Currently, edge cavitation is caused most often when a minor amount of water is used as an ingredient in the manufacturing process. Small amounts of water sometimes are added during the product's manufacturing to generate carbon dioxide as a co-blowing agent. The carbon dioxide can be useful in improving some of the foam's physical properties. When changes first were made in the blowing agent, it was not known that the new blowing agent (HCFC 141b) had a greater tendency to dissolve in the foam's polymer matrix than the older blowing agent (CFC-11). If a significant amount of the blowing agent dissolves into the cell walls, the walls are weakened.

    Also, the chemical reaction between the A and B components produces heat, with the temperature within the foam reaching as high as 300 F (149 C) during manufacturing and curing. The high reaction temperatures cause the gas pressure within the cells to be less than the ambient atmospheric pressure when the product cools. If carbon dioxide is present (e.g., the result of using a small amount of water in the process), the carbon dioxide will diffuse out of the cells faster than the air components diffuse into the cells, magnifying the pressure differential between the foam cells and environment.

    The combination of weakened cell walls and great pressure differential creates elongated cells too weak for the board's thickness. This occurs most rapidly at the board's edges, resulting in poor foam structure and board-edge cavitation.

  • Cupping or Bowing: Board cupping or bowing can be caused by an off-ratio mix, a manufacturing defect, that creates distorted cell structures to be distributed unevenly within the foam's thickness. The uneven distribution of the cells creates inherent dimensional instability and will exhibit substantially different compressive strength values in the board's length, width and thickness directions. When placed under load, the board will resist the load differently, resulting in cupping or bowing.

    Cupping or bowing also can occur when one of the board's sides gets wet. As it dries, the board's side shrinks, which exerts unbalanced forces within of the board. This causes the board to become concave.

    Condensation can occur within the insulation's packaging, which allows the top board in a bundle to become wet on its top surface. The top surface of the top board in a bundle also can become wet if the insulation is not properly protected from precipitation (e.g., rain). When this happens, the boards may become cupped.

    Cupping of boards as a result of them becoming wet typically is the result of inadequate packaging of the insulation bundles, which can be considered a manufacturing defect, or inadequate material handling, storage or application, which may be application problems. The cupped boards as a result of wetness generally will appear in random locations throughout the roof. It would be rare for all the boards in any bundle of insulation to have only their top surfaces wet.

  • Shrinkage: Board shrinkage generally is associated with an off-ratio foam mix, which is a manufacturing defect. However, ASTM C1289 allows up to a 4 percent linear change. This linear change value represents the product's dimensional stability when conditioned at 158 F (70 C) and 97 percent relative humidity for seven days.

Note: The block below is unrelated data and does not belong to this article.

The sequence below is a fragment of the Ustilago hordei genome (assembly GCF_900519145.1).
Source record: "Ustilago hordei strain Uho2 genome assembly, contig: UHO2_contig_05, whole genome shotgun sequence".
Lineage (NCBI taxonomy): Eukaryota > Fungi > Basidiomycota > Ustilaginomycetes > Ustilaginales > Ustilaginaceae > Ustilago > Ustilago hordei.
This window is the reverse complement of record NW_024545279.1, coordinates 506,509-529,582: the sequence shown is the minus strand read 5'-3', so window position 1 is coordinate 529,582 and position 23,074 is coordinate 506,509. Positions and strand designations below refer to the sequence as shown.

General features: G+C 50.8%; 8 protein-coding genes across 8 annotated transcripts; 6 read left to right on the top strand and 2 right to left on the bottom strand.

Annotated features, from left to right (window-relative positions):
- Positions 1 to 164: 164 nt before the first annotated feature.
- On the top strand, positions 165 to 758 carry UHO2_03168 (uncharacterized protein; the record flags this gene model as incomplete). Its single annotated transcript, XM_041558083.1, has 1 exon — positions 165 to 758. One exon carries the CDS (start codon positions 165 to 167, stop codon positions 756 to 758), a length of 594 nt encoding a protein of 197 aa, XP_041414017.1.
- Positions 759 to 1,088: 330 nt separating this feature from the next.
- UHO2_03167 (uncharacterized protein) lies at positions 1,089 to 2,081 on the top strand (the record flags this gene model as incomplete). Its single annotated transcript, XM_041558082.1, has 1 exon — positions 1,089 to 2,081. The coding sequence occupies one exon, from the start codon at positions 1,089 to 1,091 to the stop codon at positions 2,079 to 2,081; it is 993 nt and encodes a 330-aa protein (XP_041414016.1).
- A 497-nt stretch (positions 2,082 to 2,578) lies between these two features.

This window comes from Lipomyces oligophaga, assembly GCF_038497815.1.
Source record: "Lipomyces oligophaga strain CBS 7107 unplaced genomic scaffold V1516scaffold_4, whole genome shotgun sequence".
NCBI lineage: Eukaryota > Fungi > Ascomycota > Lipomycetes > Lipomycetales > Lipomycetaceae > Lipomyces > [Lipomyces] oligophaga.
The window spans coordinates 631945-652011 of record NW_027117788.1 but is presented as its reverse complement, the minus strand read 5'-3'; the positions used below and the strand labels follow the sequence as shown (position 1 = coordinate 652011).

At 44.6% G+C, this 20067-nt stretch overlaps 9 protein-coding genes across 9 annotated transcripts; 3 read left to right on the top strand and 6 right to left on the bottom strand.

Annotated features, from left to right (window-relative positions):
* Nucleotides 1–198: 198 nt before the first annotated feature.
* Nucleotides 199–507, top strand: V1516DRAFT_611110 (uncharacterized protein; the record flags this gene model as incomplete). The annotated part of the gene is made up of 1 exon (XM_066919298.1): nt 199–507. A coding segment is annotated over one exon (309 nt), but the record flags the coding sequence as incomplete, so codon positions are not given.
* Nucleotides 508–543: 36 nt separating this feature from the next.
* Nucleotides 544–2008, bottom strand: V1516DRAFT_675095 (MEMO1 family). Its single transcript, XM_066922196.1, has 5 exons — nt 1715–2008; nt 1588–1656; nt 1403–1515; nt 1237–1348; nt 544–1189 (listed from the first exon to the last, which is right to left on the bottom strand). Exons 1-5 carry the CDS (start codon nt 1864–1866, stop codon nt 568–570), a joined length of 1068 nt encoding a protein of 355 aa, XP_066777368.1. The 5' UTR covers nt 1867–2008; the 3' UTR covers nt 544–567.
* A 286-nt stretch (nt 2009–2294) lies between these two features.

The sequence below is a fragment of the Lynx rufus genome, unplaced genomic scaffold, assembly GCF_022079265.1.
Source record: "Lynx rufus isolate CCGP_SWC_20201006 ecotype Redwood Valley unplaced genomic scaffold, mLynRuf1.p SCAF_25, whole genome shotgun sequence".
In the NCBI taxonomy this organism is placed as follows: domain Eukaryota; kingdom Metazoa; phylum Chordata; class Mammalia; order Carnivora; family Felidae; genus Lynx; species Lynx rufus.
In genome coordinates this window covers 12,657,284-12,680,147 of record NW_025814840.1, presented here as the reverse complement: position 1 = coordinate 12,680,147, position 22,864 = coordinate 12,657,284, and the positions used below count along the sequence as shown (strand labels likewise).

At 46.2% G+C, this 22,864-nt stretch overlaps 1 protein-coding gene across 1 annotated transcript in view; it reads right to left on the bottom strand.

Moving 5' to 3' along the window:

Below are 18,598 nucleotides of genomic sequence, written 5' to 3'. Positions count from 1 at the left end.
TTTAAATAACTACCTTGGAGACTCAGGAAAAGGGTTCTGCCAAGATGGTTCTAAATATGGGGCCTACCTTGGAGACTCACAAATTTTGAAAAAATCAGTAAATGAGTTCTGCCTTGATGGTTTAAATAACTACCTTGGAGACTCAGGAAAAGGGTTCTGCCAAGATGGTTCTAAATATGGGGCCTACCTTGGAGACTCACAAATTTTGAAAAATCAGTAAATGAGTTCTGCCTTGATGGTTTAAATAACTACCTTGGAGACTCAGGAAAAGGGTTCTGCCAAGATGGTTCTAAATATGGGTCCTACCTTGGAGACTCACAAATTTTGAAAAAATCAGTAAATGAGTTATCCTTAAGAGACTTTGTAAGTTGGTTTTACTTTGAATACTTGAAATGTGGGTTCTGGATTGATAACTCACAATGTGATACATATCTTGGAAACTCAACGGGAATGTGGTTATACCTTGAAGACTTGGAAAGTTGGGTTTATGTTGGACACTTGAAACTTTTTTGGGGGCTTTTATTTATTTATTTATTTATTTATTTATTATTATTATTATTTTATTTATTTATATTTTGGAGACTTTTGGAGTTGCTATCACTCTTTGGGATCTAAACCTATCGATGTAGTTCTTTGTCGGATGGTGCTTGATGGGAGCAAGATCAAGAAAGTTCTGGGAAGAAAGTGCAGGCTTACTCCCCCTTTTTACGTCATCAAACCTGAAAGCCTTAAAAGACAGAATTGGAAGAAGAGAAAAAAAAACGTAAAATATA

When applying this 4 percent value to a 4-foot by 8-foot (1.2-m by 2.4-m) polyisocyanurate insulation board, it can be interpreted that the long dimension is allowed to shrink or expand up to 3.8 inches (98 mm) and still be in compliance with the ASTM standard. As a result of this high allowable dimensional stability value, board joints installed tightly butted can be found with wide gaps, which can impact roof system performance.

  • Crushing or Powdering: Board crushing or powdering sometimes is attributable to foam crushing or powdering from an off-ratio mix that is too rich in isocyanate, resulting in foam that is too brittle. Even minor loads (e.g., normal installation traffic) on the insulation's surface can crush the foam and turn it to powder. This also can cause the facer sheet to delaminate from the foam core. This is a manufacturing defect.

    Crushing or powdering also can be caused by excessive traffic (e.g., heavy equipment) over the insulation's or membrane's surface. This condition generally is not a manufacturing defect and usually will be confined only to high traffic areas, rather than other large portions of the roof.
Interim Recommendations

Until ASTM C1289-95 is revised to address the manufacturing problems reported or some other appropriate material standard is developed for use in the United States, NRCA recommends that polyisocyanurate insulation used in low-slope roof assemblies be manufactured to the following criteria.
  • Compressive strength: 23 pounds per square inch (158 kPa) minimum.
  • Dimensional stability: 2 percent maximum linear change when conditioned at 158 F (70 C) and 97 percent relative humidity for seven days.
  • Curing time: 24 hours minimum, plus an additional 24 hours minimum per inch (25 mm) of thickness, at a minimum of 60 F (16 C) before shipment from the manufacturer.

  • Board thickness: 2 inches (51 mm) maximum.
Also, as indicated in The NRCA Roofing and Waterproofing Manual, Fourth Edition, roof system manufacturers and designers who specify polyisocyanurate insulation in their designs are urged to incorporate the following criteria.
  • Board size: 4-foot by 8-foot (1.2-m by 2.4-m) maximum board size for loose-laid and mechanically attached insulation boards, 4-foot by 4-foot (1.2-m by 1.2-m) maximum board size for insulation boards adhered to a substrate.

  • Board thickness: 2 inches (51 mm) maximum; when thicker total thicknesses are necessary, specify insulation boards in multiple layers to achieve the desired total thickness. When multiple insulation layers are used, the insulation board's joints in the top layer should be staggered vertically and offset from the joints in the underlaying layer(s).